Letters / Jon Stanhope, where are you?

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I THINK it appropriate to firstly congratulate Minister Fitzharris on her new additional portfolio of Minister of Happiness, it is in Bhutan is it not?

Regarding the newly introduced bus service system, let me quote from a conversation I had with an individual who at the time, indicated they held a senior position in Transport Canberra: “The introduction of the new northern bus network is simply viewed as collateral damage in the interest of the new light rail system.”

As a Florey resident, I can say that before the introduction of what the Minister refers to as her “hub-and-spoke system, which requires a bit of walking”, we enjoyed a top class Blue Rapid bus service between the northern suburbs, transiting Kippax to Woden and Tuggeranong, via Belconnen and Civic. Now we have been given a second-rate system with one of the services terminating at a Fyshwick discount shopping centre, just what we all wanted!  

The new services in this area are now prefixed with an “R”. However, it would seem much more appropriate to change it to “RS”. The light rail system is not of interest to anyone in this area and the removal of our efficient services is completely unacceptable.

In the interest of equity, why does the Minister not ensure that all light rail services from Gungahlin terminate at the rail terminal in Mitchell in accord with the “hub-and-spoke system” forcing all passengers to transfer to another service that should, of course, terminate inconveniently, well before Civic centre.

The introduction of any new service is surely predicated on an improved service not an inferior one. The basis of any transport system should be an efficient and comfortable service for members of the community to go about their daily business with ease and minimum travel time also, with the advantage of removing vehicle congestion from our roads as well as a reduction in pollution.   

What these changes have done for so many people in this area is a complete and utter failure on all these objectives and a seething anger is rising within the community.

Recently, I went to our local bus stop intending to take a bus to Woden. When I arrived there I found an elderly gentleman wanting to travel to Tuggeranong and a young mother with a baby in a stroller who wanted to travel to Woden. After consulting the new “RS” schedule, we each became quite angry at the inconvenience and loss of time in transiting services to get to our destination.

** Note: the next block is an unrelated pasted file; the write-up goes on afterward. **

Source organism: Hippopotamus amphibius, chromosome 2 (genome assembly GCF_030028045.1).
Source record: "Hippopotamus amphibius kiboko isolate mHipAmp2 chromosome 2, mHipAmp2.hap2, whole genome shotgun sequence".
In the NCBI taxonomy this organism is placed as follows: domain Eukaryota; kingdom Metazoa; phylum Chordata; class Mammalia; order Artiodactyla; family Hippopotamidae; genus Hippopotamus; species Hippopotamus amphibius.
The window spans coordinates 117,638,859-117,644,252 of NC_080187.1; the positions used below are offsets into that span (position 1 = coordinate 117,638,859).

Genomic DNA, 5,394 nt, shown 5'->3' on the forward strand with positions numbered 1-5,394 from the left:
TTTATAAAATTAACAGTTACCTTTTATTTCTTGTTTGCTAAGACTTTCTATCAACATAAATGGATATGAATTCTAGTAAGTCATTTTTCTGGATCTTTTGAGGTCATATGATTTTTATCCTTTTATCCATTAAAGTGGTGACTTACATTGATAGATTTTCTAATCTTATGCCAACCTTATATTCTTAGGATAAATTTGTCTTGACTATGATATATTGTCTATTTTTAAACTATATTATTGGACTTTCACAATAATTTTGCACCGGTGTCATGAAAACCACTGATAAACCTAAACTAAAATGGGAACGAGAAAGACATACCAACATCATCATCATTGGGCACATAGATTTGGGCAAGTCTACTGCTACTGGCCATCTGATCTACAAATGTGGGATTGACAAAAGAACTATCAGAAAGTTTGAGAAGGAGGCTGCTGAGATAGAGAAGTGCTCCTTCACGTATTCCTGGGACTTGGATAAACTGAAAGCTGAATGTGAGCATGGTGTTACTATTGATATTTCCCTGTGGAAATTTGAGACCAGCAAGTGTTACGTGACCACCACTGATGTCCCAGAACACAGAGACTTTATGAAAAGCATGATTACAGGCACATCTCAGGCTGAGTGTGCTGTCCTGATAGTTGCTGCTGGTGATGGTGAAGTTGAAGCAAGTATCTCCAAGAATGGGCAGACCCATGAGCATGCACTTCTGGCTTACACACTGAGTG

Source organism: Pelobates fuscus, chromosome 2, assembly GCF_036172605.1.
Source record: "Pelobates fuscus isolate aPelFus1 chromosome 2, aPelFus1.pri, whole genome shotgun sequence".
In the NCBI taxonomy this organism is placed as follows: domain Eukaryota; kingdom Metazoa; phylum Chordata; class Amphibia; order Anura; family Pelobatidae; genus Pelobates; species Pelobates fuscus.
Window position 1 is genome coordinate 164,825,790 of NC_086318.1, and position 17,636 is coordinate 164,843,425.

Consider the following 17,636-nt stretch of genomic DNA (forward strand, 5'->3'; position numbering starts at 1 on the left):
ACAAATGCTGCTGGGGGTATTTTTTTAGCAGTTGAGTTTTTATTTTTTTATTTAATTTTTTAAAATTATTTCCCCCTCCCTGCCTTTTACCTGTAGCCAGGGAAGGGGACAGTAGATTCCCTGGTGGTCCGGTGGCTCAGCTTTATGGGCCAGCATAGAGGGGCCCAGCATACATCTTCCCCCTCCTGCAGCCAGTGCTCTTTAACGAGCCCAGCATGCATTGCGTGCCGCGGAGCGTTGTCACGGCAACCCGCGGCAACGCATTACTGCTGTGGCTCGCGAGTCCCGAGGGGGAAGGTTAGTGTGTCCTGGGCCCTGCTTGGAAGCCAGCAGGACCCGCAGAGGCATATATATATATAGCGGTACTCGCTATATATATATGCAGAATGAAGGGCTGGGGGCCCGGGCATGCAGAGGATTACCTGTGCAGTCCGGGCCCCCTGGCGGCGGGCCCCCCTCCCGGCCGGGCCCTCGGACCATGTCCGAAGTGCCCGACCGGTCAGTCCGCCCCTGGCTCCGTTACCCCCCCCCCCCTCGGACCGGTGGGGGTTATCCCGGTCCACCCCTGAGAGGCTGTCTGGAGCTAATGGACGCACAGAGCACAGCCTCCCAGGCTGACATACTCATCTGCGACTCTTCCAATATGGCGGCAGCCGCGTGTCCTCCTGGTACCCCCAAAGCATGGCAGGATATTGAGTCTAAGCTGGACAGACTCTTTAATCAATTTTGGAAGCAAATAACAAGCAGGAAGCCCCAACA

In the case of the lady with the stroller, she had until now been able to catch a direct service to Woden, collect a prescription for her mother and then take a bus to Woden hospital. Now, in order to travel to her destination and return home, the “hub-and-spoke” system requires her to catch six buses! Due to our anger at the time, we all returned to our respective homes and drove to our destinations in our own vehicles.

The Minister’s executive officer, Ms Sturman, may well say that “we have moved on” from the bus issue and she may well have done so as no doubt she, like many others in Transport Canberra, most likely enjoy (at taxpayers’ expense) the use of a departmental vehicle or attractive car allowances.

Everyone is entitled to make a mistake, so I hope the minister is going to be courageous and takes steps to remedy this unacceptable bus service that has been forced on us before she leaves for Bhutan, hopefully with her departmental “think tank personnel”.

Jon Stanhope where are you?  

Name withheld, Florey

Greens fail city ‘vandalism’

PAUL Costigan’s column “Greens fail to protect the local environment” (CN, May 9) is absolutely spot on.

The Greens have been absolutely hopeless in protecting Canberra’s environment by supporting the proliferation of high-density apartments and destruction of trees, etcetera.

With the proposed tram to Woden we will lose the magnificent poplars and other beautiful trees along that route.

Indeed, how do the Greens reconcile the gross development and destruction of beauty in Canberra with their supposed environmental principles?

Most Canberrans I have spoken to abhor the way this once beautiful city is being vandalised.

Mary Barker Ainslie

Unhappy at bus changes

I’M unhappy with the Action bus changes. It was better the way it was before. I live in St Andrews at Hughes and the home has been bypassed. It’s now a long walk, with a bad knee, to catch the bus to Woden.

Carol Shore, Hughes

Guide dog handlers have rights

GUIDE Dogs’ new Access All Areas campaign aims to remind businesses and the community that a person with their guide dog in harness is legally allowed to enter all public places.

Public places include, shops and supermarkets, cafes and restaurants, pubs and clubs, hotels and motels, hospitals, medical practices and dental surgeries. Guide dogs can also travel on all forms of public transport, as well as taxis and rideshares, and planes.

It is an offence to deny or charge a fee for the entry of a person with their guide dog.

While the public generally does the right thing, guide dog handlers continue to face many barriers when going about their daily lives.

On a personal level, it leaves them feeling frustrated, angry, upset and humiliated, especially when in groups of friends.

Guide dogs are not pets. They are highly trained to open up the world for people who have sight loss, not close it down, which is effectively what denying access does.

More information on guide dog access at guidedogs.com.au

Dale Cleaver, CEO, Guide Dogs NSW/ACT

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